Kieser also commented on how Joe J. Mallak’s children worked. “Whether it was in the sawmill or doing farm chores, Joe expected those kids to work, and they worked hard.”
Mallak third generation
Joe J. Mallak’s farm was purchased in 1930 and was a quarter of a mile down the road from the farm that had the sawmill. His land was connected to his father’s.
Third generation Joe D. Mallak remembers it being a daily trip by car to the sawmill, where all of the livestock was kept except the chickens. One or two of his sisters would do the bulk of the chores and the rest of them would saw the logs.
“We never thought anything of it. On a school day, it was nothing to come home from school, have a bite to eat, and go and saw logs from 4 p.m. in the afternoon until 9 or 10 p.m. at night,” Joe D. Mallak said.
Joe learned the ruler upside down and backwards because that was how the ruler was on the sawmill carriage.
“Each log coming through required expertise, so if you were sawing 2x4, from the time you started that log, until the time you were done, you ended up with a 2x4 and not a scrap piece. The saw was taking a quarter of an inch of dust for every cut so that had to be figured into where you started,” Joe said.
Each of the siblings had a job. Margaret was a clerk, who figured square feet, and she also rolled the cut lumber out on the wooden track.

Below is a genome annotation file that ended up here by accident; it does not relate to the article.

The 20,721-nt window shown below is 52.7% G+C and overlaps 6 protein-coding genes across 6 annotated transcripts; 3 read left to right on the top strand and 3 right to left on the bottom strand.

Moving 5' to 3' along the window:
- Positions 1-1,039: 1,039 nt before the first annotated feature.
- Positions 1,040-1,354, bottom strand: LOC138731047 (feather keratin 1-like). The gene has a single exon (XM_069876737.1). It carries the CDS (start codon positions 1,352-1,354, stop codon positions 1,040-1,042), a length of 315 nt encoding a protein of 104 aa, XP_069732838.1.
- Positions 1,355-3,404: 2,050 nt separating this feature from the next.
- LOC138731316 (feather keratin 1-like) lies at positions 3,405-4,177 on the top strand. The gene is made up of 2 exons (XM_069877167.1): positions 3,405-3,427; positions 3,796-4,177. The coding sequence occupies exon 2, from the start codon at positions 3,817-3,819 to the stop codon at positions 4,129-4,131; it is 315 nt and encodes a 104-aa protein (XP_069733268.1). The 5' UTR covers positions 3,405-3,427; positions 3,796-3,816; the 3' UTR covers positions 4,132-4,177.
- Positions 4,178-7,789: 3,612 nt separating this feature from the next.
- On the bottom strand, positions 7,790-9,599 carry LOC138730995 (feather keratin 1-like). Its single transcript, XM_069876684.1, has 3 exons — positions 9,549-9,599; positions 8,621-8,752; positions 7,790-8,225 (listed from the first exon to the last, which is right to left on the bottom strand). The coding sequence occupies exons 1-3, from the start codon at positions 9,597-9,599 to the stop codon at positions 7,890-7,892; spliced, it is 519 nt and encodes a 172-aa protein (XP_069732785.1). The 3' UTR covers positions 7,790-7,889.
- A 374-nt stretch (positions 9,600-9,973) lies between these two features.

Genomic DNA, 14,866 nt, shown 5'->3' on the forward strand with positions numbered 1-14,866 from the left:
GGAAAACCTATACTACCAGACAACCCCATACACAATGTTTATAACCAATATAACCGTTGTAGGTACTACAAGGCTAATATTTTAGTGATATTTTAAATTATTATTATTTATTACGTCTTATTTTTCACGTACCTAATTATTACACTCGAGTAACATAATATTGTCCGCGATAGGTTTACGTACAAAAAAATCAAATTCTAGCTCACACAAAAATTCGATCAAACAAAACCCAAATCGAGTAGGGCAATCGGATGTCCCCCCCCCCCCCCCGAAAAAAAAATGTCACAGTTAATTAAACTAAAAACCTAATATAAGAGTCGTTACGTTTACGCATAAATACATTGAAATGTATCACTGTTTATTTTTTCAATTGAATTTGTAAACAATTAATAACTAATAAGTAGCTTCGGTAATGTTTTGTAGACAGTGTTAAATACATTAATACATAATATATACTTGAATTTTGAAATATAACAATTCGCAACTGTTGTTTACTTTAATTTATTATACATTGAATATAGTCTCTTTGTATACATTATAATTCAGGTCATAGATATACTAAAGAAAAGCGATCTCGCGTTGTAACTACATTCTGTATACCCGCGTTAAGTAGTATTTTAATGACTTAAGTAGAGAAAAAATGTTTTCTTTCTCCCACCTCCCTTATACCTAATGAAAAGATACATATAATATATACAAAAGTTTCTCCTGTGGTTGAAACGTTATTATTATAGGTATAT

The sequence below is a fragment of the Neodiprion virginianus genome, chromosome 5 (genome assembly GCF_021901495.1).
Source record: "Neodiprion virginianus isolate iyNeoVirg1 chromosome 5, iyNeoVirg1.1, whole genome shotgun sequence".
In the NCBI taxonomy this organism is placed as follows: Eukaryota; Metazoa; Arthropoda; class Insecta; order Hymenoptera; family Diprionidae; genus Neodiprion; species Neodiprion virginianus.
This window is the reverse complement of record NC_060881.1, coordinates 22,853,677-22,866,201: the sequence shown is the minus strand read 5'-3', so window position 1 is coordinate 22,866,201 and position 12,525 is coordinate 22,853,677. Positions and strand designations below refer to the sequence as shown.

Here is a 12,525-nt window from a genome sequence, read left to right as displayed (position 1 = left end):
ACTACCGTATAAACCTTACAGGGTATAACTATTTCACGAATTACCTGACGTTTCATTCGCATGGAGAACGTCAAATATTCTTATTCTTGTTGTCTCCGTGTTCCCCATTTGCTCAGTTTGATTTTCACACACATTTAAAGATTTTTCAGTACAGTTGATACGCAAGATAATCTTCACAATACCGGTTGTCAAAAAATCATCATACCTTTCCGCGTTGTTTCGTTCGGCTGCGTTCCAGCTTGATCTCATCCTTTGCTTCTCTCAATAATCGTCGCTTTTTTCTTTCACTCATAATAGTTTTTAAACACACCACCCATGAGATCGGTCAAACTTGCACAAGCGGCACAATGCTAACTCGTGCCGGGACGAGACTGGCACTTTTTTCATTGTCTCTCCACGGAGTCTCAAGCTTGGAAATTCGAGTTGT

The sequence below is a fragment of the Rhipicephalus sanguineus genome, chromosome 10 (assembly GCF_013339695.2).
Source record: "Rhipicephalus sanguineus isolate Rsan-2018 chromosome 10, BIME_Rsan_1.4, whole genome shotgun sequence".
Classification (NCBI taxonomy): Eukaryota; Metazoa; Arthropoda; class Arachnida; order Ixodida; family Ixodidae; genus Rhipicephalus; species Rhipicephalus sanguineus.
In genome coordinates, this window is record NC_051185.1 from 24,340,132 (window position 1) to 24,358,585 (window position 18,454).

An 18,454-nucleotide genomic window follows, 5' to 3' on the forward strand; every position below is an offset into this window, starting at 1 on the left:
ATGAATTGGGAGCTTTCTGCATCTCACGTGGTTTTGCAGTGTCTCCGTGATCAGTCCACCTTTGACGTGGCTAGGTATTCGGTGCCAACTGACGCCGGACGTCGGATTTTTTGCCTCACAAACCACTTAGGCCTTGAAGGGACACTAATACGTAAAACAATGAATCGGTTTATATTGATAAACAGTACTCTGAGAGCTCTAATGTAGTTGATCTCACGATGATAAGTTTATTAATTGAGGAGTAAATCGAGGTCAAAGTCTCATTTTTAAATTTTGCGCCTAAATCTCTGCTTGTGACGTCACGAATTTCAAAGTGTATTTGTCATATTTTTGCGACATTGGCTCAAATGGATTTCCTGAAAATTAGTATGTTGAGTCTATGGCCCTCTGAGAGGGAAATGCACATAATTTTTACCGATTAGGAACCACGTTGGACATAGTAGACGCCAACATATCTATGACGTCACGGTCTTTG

“I remember my dad as being a perfectionist. Everything he did, he did just so. He taught me that a job worth doing was worth doing right,” Margaret said. “Dad was generous, too. There were some bills that were never collected. I also remember the nuns from St. Mary’s Hospital thanking dad for lumber he had donated for their hospital dock.”
Joe D. Mallak was second to the youngest. He and his next older sister, Mary Jo, would be responsible for taking turns keeping the fire in the boiler going. They would alternate by days or by weeks.
“I would try to do as much as I could to do something else outside,” Joe D. Mallak said. “I loved driving tractor and other things besides having to fire the boiler. I would come up with reasons or excuses about other things more important to be done. Things that I would rather do.”
Sylvia was the boiler lady for a while, too. As one of the older children she remembered having a lot of responsibilities. One time, when her dad was seriously injured, she remembered having so many chores to do that she would carry her homework in her pockets and try to do her studying while she was doing her work.